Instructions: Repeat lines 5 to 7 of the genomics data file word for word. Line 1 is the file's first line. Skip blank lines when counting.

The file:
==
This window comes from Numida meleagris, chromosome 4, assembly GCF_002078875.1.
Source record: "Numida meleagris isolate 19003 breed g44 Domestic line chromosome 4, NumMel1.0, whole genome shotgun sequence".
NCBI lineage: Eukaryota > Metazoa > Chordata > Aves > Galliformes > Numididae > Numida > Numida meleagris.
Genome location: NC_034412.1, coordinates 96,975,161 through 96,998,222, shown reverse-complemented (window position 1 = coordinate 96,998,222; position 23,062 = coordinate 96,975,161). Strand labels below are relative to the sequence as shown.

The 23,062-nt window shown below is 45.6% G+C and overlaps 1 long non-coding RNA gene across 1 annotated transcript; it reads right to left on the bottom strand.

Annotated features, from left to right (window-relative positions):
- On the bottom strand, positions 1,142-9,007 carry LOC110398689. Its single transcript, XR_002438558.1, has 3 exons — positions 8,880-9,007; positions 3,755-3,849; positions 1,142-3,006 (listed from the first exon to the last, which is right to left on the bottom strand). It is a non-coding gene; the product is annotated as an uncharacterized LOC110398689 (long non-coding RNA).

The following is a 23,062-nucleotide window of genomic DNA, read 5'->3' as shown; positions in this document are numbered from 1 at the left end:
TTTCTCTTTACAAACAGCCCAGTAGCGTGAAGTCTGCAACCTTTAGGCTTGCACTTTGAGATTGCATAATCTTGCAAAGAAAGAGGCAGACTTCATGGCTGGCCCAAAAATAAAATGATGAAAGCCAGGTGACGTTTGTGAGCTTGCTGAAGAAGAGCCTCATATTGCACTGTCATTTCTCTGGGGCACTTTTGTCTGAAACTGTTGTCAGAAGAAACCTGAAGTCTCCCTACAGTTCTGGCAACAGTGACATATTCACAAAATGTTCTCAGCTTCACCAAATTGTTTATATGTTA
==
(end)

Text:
The 23,062-nt window shown below is 45.6% G+C and overlaps 1 long non-coding RNA gene across 1 annotated transcript; it reads right to left on the bottom strand.

Annotated features, from left to right (window-relative positions):
- On the bottom strand, positions 1,142-9,007 carry LOC110398689. Its single transcript, XR_002438558.1, has 3 exons — positions 8,880-9,007; positions 3,755-3,849; positions 1,142-3,006 (listed from the first exon to the last, which is right to left on the bottom strand). It is a non-coding gene; the product is annotated as an uncharacterized LOC110398689 (long non-coding RNA).